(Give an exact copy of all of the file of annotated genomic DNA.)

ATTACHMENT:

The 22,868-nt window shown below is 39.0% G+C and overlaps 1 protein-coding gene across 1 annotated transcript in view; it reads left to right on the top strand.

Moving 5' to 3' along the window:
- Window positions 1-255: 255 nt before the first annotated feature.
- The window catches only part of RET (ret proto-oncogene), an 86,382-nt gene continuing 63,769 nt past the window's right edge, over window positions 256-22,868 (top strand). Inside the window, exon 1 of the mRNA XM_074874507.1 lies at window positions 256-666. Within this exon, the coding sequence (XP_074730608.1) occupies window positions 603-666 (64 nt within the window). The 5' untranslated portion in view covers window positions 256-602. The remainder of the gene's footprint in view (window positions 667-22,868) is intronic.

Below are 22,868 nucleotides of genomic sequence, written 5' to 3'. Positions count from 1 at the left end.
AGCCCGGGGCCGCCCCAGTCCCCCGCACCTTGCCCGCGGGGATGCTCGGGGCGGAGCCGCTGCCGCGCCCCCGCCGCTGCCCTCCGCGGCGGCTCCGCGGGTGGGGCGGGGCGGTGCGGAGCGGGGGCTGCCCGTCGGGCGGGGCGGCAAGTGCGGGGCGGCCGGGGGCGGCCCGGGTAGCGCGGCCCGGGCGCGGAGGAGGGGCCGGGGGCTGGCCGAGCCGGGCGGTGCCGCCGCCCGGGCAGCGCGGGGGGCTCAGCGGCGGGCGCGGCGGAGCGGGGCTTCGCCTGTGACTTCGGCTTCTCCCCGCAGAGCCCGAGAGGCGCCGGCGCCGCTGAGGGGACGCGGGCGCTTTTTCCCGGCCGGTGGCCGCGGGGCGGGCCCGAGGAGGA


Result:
The 22,868-nt window shown below is 39.0% G+C and overlaps 1 protein-coding gene across 1 annotated transcript in view; it reads left to right on the top strand.

Moving 5' to 3' along the window:
- Window positions 1-255: 255 nt before the first annotated feature.
- The window catches only part of RET (ret proto-oncogene), an 86,382-nt gene continuing 63,769 nt past the window's right edge, over window positions 256-22,868 (top strand). Inside the window, exon 1 of the mRNA XM_074874507.1 lies at window positions 256-666. Within this exon, the coding sequence (XP_074730608.1) occupies window positions 603-666 (64 nt within the window). The 5' untranslated portion in view covers window positions 256-602. The remainder of the gene's footprint in view (window positions 667-22,868) is intronic.

Below are 22,868 nucleotides of genomic sequence, written 5' to 3'. Positions count from 1 at the left end.
AGCCCGGGGCCGCCCCAGTCCCCCGCACCTTGCCCGCGGGGATGCTCGGGGCGGAGCCGCTGCCGCGCCCCCGCCGCTGCCCTCCGCGGCGGCTCCGCGGGTGGGGCGGGGCGGTGCGGAGCGGGGGCTGCCCGTCGGGCGGGGCGGCAAGTGCGGGGCGGCCGGGGGCGGCCCGGGTAGCGCGGCCCGGGCGCGGAGGAGGGGCCGGGGGCTGGCCGAGCCGGGCGGTGCCGCCGCCCGGGCAGCGCGGGGGGCTCAGCGGCGGGCGCGGCGGAGCGGGGCTTCGCCTGTGACTTCGGCTTCTCCCCGCAGAGCCCGAGAGGCGCCGGCGCCGCTGAGGGGACGCGGGCGCTTTTTCCCGGCCGGTGGCCGCGGGGCGGGCCCGAGGAGGA